Grafting a dracaena


My father has some kind of tropical “tree?” in a pot. It has only a few long slender leaves on top. There are two limbs (coming out of one short trunk), and the taller one is getting very tall (6 feet maybe?), and he wants to know if he can cut a section out of the middle, maybe two feet of plant, and graft the top 6 inches back on, so he doesn’t lose the leaves, but will make the plant shorter.


Thank you for your inquiry. Without a photo it is difficult to say exactly what kind of plant you have however, from your description I believe your plant to be a type of dracaena. Dracaena is a large family of plants which are often grown indoors for their attractive foliage.

There are a number of ways to propagate dracaenas. Dracaenas can be propagated by root cane cuttings, tip cuttings,  and grafting. By far the easiest meth0d of propagating this plant is by tip cuttings. Below is some very in depth information, from

Tip Cuttings: This method of propagation utilizes the growing tip of the plant. The growing tip that is utilized can either be from a main shoot or a side shoot. When taking a tip cutting it is important to make sure that the tip cutting is not too long or too old. The most actively growing part of the stem is the growing tip, as a result the tip cuttings should be no more than  four to six inches long. This length should include at least 2-3 nodes (point on the stem where one or more leaves are attached). Remove all but a few leaves at the top and dip the lower two inches in rooting powder which is readily available from your local garden center. Stick the cutting two inches deep in a pot of sterile potting mix or seed-starting medium.  Tip cuttings need a moist environment as moisture stress may  result in wilting. Enclose the pot in a plastic bag or cover it with a clear plastic soda bottle with the bottom cut out and keep it out of direct sunlight. Cuttings can be repotted once roots have formed. This type of propagation is best done during Spring to Autumn when the plant is actively growing. The plant base from which the tip cutting was removed will also begin to sprout new growth.  Leave at least six inches of the cane in the pot when you remove the top part of the original plant for tip cuttings. Continue to keep the soil moist, and in a few weeks, a pair of new shoots form to take the place of the old top growth. Fertilize the plant with a balanced liquid houseplant fertilizer every two weeks after the new shoots appear.

Root Cane Cuttings: Dracaena’s foliage  grows on top of  long, bare stems called canes. The canes can be cut into pieces about two inches long. Each cane should posses one node ( part of the plant stem from which one or more leaves emerge). You may get faster results and stronger roots if you roll each cane piece in rooting hormone. Lay the pieces horizontally on a tray of sterile potting mix or seed-starting medium and push them down so that about half of the cutting is above the soil. Enclose the tray in a plastic bag to keep the humidity high and place it out of direct sunlight. The plants are ready for repotting once new shoots and roots begin to form.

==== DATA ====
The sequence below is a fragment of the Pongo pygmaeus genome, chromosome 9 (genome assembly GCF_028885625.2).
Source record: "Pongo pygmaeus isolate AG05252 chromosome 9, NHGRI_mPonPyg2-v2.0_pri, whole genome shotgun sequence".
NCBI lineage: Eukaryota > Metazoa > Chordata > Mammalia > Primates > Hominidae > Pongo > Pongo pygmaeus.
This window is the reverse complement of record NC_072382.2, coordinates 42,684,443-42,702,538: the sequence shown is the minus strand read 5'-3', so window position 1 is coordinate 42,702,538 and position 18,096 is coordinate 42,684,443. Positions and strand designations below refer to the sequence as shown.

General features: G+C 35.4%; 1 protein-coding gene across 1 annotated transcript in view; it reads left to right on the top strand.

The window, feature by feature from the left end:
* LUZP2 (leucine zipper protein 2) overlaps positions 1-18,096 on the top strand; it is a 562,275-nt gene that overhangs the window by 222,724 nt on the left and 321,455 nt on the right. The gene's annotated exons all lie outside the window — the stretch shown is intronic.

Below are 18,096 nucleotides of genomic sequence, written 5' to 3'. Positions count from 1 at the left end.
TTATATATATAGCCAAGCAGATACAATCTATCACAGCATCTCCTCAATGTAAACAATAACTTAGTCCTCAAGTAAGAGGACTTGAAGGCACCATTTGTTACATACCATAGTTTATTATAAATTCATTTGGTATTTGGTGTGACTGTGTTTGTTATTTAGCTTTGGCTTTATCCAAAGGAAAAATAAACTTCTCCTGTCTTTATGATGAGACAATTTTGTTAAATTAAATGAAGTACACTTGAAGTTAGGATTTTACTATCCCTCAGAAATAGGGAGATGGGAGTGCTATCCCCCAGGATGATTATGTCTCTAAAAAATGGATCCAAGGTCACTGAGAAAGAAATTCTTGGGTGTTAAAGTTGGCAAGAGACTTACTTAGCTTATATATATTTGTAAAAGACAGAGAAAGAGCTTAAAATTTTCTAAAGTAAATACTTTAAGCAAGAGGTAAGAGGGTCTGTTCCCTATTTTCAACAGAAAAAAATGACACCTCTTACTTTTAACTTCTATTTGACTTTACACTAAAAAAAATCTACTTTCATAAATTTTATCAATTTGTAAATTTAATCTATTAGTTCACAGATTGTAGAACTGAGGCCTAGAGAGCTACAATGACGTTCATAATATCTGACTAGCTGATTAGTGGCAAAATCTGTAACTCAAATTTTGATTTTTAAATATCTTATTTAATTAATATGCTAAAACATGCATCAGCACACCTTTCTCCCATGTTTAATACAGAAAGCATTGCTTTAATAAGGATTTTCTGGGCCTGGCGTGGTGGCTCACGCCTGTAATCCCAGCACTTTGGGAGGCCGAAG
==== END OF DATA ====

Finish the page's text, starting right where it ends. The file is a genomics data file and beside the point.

Please refer to the following website:

Grafting: Grafting is the process of joining the lower part of one plant, called the rootstock, to a cutting, called a scion, from a second plant. All graftings require the cutting and trimming of stock and scion into shapes which will enable them to be neatly joined.Choose the scion that you want to graft to the rootstock. The diameter of the dracaena scion should be equal to the diameter of the rootstock, or as close to equal as you can get. Cut the scion off the “donor” dracaena using a sharp  knife. Wrap the cut edge in wet paper towels.Cut a diagonal notch into the rootstock’s stem where you want the scion to grow. Make sure the cut is deep enough to expose the inner tissue (cambial layer) of the stem without cutting all the way through the stem. Leave the flap formed by the cut in place.Unwrap the scion and use the knife to cut off the bottom of the scion’s stem diagonally. Insert the cut end of the scion into the cut on the dracaena rootstock. Try to make the two cut edges fit together as closely as possible. Trim the scion stem, if needed to form a better fit. Press the flap of bark back into place to help hold the scion cutting. Wrap the graft with grafting tape and seal the grafted area with grafting wax or plastic wrap. Both products are available at most garden centers. Make sure to keep the plant evenly moist but not wet. Place the pot on a saucer filled with pebbles and water to increase the humidity around the plant this will help reduce moisture stress and wilting. Cut back on watering during the  winter months and place the plant in bright, indirect light. Dracaenas tolerate some fluctuation in temperatures, but keep the plants out of drafts.

The following websites give additional information on the propagation of dracaena : 

Good Luck and continue to enjoy this lovely plant.